Taking place towards the end of WWII, 500 American Soldiers have been entrapped in a camp for 3 years. Beginning to give up hope they will ever be rescued, a group of Rangers goes on a dangerous mission to try and save them.
On August 15, 1944 the 517th Parachute Regimental Combat Team (PRCT) jumped over the south of France. Their mission was to support and protect the Allied Troops marching to Berlin. Landing ... See full summary »
Set in the Philippines in 1945 towards the end of WWII, under the command of Lieutenant Colonel Henry Mucci and Captain Robert Prince, the 6th Ranger Battalion undertake a daring rescue mission against all odds. Traveling thirty miles behind enemy lines, they intend to liberate over 500 American Soldiers from the notorious Cabanatuan Japanese POW camp in the most audacious rescue ever.Written by
The role of Cesar Montano (as Captain Juan Pajota) was originally offered to Zoren Legaspi who passed the first screening. But Legaspi turned down the project due to his commitment to GMA-7 for a TV soap opera, and that he could not leave his family for a month's shoot in Australia. See more »
When one of Major Nagai's men shoots a prisoner, the prisoner falls of the steps and the radio he was carrying falls in front of him as he falls dead. When Nagai and the man walk up the steps into the guard house, the radio is behind the body and right next to the steps. See more »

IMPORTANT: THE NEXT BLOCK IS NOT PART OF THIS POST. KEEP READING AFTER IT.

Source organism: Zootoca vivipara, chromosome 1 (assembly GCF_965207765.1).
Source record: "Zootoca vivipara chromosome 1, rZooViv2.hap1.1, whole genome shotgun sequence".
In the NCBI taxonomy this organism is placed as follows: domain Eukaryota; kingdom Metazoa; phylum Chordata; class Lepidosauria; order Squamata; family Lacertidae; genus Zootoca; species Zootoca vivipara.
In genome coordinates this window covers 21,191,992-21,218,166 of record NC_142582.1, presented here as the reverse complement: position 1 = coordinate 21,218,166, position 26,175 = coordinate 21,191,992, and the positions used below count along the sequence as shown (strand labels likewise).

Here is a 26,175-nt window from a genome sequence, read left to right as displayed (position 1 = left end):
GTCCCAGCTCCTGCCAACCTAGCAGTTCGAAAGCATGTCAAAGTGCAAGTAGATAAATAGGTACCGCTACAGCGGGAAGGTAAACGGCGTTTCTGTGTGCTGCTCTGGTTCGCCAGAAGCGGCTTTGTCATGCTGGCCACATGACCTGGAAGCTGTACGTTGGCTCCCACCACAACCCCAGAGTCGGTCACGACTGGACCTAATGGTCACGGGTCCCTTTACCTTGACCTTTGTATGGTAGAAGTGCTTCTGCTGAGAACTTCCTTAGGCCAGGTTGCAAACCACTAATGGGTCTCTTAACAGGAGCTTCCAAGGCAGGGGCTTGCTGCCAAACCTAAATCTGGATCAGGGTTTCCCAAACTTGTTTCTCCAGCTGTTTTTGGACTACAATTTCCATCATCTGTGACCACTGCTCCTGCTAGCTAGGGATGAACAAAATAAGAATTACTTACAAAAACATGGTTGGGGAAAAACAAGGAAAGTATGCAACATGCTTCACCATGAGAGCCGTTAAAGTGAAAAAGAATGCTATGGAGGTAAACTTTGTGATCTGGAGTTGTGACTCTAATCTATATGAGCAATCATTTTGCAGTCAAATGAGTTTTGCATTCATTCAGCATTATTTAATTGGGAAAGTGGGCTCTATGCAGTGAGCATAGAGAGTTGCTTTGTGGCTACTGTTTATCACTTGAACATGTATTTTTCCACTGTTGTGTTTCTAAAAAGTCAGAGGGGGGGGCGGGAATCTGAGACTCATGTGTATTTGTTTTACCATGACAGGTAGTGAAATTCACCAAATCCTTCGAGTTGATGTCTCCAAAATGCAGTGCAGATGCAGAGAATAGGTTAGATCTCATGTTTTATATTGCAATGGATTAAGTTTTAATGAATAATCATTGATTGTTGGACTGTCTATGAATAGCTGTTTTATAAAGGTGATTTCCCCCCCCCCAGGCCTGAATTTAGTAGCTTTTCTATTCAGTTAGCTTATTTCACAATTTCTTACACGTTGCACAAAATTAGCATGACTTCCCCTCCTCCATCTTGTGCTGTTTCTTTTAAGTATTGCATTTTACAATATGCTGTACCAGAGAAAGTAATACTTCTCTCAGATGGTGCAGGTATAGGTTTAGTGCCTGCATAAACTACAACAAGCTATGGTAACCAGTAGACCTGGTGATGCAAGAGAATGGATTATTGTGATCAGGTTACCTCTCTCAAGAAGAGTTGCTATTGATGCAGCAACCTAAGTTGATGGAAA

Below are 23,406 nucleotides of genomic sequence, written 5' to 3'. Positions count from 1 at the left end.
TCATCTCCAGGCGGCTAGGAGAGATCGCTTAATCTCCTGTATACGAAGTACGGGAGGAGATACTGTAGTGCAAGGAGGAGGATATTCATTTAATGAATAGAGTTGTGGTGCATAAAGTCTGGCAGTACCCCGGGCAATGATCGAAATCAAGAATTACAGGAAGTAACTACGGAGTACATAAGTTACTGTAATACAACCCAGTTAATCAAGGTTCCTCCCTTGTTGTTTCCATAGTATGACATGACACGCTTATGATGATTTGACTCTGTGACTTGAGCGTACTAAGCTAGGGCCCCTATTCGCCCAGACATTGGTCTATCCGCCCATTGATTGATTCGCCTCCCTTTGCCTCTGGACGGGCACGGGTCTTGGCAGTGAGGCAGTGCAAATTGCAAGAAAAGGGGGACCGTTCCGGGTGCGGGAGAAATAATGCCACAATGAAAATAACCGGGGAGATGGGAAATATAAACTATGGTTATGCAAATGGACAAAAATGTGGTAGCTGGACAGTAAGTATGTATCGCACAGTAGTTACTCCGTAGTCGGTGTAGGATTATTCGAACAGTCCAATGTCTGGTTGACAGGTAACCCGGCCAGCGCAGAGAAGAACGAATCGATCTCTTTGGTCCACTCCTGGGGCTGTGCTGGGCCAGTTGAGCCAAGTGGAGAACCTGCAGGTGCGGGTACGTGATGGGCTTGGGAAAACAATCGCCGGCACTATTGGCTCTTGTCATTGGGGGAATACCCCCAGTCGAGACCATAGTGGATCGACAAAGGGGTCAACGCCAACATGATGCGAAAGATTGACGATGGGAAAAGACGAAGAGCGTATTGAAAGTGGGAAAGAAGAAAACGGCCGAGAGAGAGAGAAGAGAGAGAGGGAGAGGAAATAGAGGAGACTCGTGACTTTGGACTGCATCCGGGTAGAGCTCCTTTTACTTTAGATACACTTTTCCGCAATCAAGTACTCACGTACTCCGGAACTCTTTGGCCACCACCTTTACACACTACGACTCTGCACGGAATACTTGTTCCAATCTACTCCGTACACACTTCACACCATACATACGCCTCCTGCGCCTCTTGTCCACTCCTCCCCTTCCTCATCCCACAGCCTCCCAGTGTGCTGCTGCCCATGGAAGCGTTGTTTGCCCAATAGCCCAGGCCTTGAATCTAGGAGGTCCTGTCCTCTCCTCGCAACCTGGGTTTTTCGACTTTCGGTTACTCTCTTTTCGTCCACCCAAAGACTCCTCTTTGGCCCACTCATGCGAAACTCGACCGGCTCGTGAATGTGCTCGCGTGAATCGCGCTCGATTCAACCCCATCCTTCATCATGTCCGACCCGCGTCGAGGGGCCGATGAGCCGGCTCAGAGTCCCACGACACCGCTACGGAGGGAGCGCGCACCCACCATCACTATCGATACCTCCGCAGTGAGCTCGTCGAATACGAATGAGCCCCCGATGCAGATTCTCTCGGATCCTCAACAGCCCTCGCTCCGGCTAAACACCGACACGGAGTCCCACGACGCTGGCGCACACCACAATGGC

[Japanese have just fired mortar shells at the escaping troops and POW's]
Get a base of fire on the *Son of a bitch*!
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The first part of the end credits are superimposed over actual footage of the American prisoners following their liberation. See more »
My name is Cecilia and being from Manila this film is very personal to me because my grandfather sacrificed his life during WWII. According to eyewitness accounts, he was tied to a post, doused with kerosene and set on fire. I am watching this film to somehow pay tribute to him and those who selflessly gave up their lives to ensure a free and humane future for all of us. I felt though that the film underestimated what we Filipinos really went through during the war. It would have been just to include the other atrocities perpetuated by the Japanese: babies thrown in the air and caught with bayonets, women brutally raped and breasts carved out, or the massacre of approximately 100,000 unarmed and innocent civilians during the battle for the liberation of Manila on the first days of February 1945. Nevertheless, I am grateful for director John Dahl for shedding light on a chapter in our history that many people hardly know about , specially the present generation, The Bataan Death March.
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